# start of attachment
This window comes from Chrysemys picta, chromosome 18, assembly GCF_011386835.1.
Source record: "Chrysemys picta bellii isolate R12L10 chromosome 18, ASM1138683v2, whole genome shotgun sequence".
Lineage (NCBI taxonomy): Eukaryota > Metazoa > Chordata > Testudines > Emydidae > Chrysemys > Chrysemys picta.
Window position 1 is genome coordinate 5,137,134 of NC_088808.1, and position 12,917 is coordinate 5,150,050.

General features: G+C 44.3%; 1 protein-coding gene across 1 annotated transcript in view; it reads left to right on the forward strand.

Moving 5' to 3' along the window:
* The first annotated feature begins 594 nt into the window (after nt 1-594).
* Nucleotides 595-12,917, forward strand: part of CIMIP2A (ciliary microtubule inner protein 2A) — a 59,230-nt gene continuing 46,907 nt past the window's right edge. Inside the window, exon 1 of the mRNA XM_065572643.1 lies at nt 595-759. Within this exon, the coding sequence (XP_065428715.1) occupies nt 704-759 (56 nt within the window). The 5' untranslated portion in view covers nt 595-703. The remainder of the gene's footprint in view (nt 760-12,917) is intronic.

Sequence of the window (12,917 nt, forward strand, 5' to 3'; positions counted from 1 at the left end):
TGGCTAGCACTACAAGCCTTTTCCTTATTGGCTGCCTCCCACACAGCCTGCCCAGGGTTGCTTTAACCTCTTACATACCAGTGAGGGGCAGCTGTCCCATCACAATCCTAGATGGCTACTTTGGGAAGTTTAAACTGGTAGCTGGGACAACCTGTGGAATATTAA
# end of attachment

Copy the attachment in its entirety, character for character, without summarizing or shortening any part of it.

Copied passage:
This window comes from Chrysemys picta, chromosome 18, assembly GCF_011386835.1.
Source record: "Chrysemys picta bellii isolate R12L10 chromosome 18, ASM1138683v2, whole genome shotgun sequence".
Lineage (NCBI taxonomy): Eukaryota > Metazoa > Chordata > Testudines > Emydidae > Chrysemys > Chrysemys picta.
Window position 1 is genome coordinate 5,137,134 of NC_088808.1, and position 12,917 is coordinate 5,150,050.

General features: G+C 44.3%; 1 protein-coding gene across 1 annotated transcript in view; it reads left to right on the forward strand.

Moving 5' to 3' along the window:
* The first annotated feature begins 594 nt into the window (after nt 1-594).
* Nucleotides 595-12,917, forward strand: part of CIMIP2A (ciliary microtubule inner protein 2A) — a 59,230-nt gene continuing 46,907 nt past the window's right edge. Inside the window, exon 1 of the mRNA XM_065572643.1 lies at nt 595-759. Within this exon, the coding sequence (XP_065428715.1) occupies nt 704-759 (56 nt within the window). The 5' untranslated portion in view covers nt 595-703. The remainder of the gene's footprint in view (nt 760-12,917) is intronic.

Sequence of the window (12,917 nt, forward strand, 5' to 3'; positions counted from 1 at the left end):
TGGCTAGCACTACAAGCCTTTTCCTTATTGGCTGCCTCCCACACAGCCTGCCCAGGGTTGCTTTAACCTCTTACATACCAGTGAGGGGCAGCTGTCCCATCACAATCCTAGATGGCTACTTTGGGAAGTTTAAACTGGTAGCTGGGACAACCTGTGGAATATTAA